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Frey Lecture: Henry Louis Gates Jr.: “The Legacy of Reconstruction and the Rise of Jim Crow”

Henry Louis Gates Jr.

Henry Louis Gates Jr. will deliver the Frey Foundation Distinguished Visiting Lecture, “The Legacy of Reconstruction and the Rise of Jim Crow” on Feb. 9 at 5:30 p.m. Registration is required.

The free webinar will feature the literary scholar and filmmaker in conversation with UNC faculty member Karla Slocum. The conversation will include a 12-minute film clip from “Reconstruction: America After the Civil War” and an audience Q&A.

*CLICK HERE TO REGISTER.*

For more information, visit http://go.unc.edu/gates.

Henry Louis Gates

Henry Louis Gates Jr. is the Alphonse Fletcher University Professor and Director of the Hutchins Center for African & African American Research at Harvard University. Emmy Award-winning filmmaker, literary scholar, journalist, cultural critic and institution builder, Gates has authored or co-authored 25 books and created 23 documentary films, including the popular PBS genealogy series Finding Your Roots. His latest series, The Black Church: This is Our Story, This is Our Song, will air on PBS in February 2021.

His recent book, Stony the Road: Reconstruction, White Supremacy, and the Rise of Jim Crow (Penguin Random House, 2019), has been described as “a profound new rendering of the struggle by African-Americans for equality after the Civil War and the violent counter-revolution that resubjugated them.”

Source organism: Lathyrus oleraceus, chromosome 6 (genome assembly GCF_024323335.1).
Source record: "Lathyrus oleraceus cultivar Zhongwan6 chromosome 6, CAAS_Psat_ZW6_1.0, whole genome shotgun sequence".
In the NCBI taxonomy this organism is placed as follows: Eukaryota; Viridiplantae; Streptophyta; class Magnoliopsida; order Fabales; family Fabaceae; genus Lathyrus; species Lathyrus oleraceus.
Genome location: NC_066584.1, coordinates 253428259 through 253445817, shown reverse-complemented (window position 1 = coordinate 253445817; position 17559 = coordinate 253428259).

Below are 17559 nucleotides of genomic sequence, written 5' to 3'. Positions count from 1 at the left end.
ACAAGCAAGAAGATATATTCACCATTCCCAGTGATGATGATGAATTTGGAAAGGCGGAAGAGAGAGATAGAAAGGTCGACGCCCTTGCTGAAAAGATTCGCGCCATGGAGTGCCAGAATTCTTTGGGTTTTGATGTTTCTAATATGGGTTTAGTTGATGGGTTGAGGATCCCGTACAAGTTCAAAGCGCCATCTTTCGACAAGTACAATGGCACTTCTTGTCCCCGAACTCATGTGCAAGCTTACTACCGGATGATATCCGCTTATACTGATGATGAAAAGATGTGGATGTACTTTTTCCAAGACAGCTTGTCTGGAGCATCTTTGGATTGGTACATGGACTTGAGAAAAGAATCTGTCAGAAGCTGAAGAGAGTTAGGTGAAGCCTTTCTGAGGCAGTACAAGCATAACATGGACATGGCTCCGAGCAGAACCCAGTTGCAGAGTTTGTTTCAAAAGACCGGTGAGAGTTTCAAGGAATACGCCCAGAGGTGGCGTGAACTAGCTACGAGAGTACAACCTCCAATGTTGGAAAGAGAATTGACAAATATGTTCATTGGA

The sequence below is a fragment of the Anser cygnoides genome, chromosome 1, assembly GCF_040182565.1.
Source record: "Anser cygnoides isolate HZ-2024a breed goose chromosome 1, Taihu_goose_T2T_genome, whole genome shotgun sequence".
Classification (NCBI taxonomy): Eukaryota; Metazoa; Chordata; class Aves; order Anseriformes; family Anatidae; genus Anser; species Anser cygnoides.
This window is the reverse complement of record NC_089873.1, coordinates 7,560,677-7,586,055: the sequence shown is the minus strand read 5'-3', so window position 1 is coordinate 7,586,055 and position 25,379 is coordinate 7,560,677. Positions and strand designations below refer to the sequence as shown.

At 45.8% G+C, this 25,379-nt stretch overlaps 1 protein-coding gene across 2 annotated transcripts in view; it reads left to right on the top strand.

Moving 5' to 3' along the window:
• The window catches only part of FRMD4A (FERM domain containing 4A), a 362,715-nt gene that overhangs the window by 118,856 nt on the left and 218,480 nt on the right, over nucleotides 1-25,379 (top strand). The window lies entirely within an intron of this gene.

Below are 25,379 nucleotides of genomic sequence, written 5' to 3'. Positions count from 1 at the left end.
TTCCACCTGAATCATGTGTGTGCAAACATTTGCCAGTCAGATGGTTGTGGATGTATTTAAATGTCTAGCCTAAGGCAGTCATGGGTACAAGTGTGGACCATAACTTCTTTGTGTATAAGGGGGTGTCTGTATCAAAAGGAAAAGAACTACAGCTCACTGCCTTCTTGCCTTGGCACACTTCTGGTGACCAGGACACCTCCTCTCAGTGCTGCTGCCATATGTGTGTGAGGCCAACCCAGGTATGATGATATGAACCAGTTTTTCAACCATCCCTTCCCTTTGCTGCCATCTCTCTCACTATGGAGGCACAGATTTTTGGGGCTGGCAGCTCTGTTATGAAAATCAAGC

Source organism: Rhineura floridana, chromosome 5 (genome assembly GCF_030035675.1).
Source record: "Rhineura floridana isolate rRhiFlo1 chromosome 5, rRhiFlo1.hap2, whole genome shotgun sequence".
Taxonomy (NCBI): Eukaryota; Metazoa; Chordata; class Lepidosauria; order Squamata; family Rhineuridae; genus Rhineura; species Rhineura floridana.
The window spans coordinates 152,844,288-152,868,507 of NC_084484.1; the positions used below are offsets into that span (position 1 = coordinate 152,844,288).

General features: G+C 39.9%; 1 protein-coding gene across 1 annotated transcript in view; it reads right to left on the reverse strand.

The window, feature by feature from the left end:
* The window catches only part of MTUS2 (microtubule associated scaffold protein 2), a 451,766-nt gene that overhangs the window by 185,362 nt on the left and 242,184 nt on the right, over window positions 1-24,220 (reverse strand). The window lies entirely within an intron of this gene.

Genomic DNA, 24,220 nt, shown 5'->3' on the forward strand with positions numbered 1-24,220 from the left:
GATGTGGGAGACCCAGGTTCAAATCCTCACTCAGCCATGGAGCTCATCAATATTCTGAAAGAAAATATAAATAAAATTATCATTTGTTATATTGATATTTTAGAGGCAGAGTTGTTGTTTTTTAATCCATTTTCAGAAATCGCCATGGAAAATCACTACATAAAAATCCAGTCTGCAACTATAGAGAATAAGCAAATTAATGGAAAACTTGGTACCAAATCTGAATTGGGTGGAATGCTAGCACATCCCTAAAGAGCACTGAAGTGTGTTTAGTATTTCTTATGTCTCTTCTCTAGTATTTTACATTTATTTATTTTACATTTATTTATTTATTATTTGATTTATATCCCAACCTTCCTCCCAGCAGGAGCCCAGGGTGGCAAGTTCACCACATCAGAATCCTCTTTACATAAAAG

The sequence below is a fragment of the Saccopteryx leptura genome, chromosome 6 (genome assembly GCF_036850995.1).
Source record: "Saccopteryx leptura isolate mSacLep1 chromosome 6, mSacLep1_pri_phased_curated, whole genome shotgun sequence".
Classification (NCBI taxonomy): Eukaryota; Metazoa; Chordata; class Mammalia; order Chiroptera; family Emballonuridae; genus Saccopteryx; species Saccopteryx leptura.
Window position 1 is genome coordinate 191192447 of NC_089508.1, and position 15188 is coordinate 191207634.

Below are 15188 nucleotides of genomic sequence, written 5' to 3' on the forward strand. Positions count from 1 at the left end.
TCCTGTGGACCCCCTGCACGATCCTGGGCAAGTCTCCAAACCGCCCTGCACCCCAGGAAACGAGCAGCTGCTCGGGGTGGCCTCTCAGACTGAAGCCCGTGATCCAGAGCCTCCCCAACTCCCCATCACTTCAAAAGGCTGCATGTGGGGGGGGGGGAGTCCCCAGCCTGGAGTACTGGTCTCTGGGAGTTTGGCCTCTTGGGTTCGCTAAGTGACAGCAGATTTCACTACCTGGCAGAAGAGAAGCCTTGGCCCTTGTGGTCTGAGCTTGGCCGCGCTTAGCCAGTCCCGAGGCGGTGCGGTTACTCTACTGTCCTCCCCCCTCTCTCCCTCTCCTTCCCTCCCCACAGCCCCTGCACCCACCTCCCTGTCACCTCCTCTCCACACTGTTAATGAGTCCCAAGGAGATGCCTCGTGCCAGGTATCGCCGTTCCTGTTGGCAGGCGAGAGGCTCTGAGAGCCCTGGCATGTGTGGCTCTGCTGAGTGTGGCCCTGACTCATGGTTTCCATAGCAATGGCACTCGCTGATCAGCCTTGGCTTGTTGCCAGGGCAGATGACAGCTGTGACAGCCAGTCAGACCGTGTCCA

Karla Slocum

Karla Slocum is the Thomas Willis Lambeth Distinguished Chair of Public Policy, Professor of Anthropology and Director of the Institute of African American Research at the University of North Carolina-Chapel Hill. Slocum specializes in studies of place, race, history and black rurality. She is the author of Free Trade and Freedom: Neoliberalism, Place and Nation in the Caribbean (University of Michigan Press, 2006) and Black Towns, Black Futures: The Enduring Allure of a Black Place in the American West (UNC Press, 2019). Most recently, Slocum is the co-creator of #TulsaSyllabus, a resource guide on the 1921 Tulsa race massacre and she is pursuing an interdisciplinary project, Mapping Black Towns, to digitally visualize the story of U.S. Black settlements.

 

 

 

 

 

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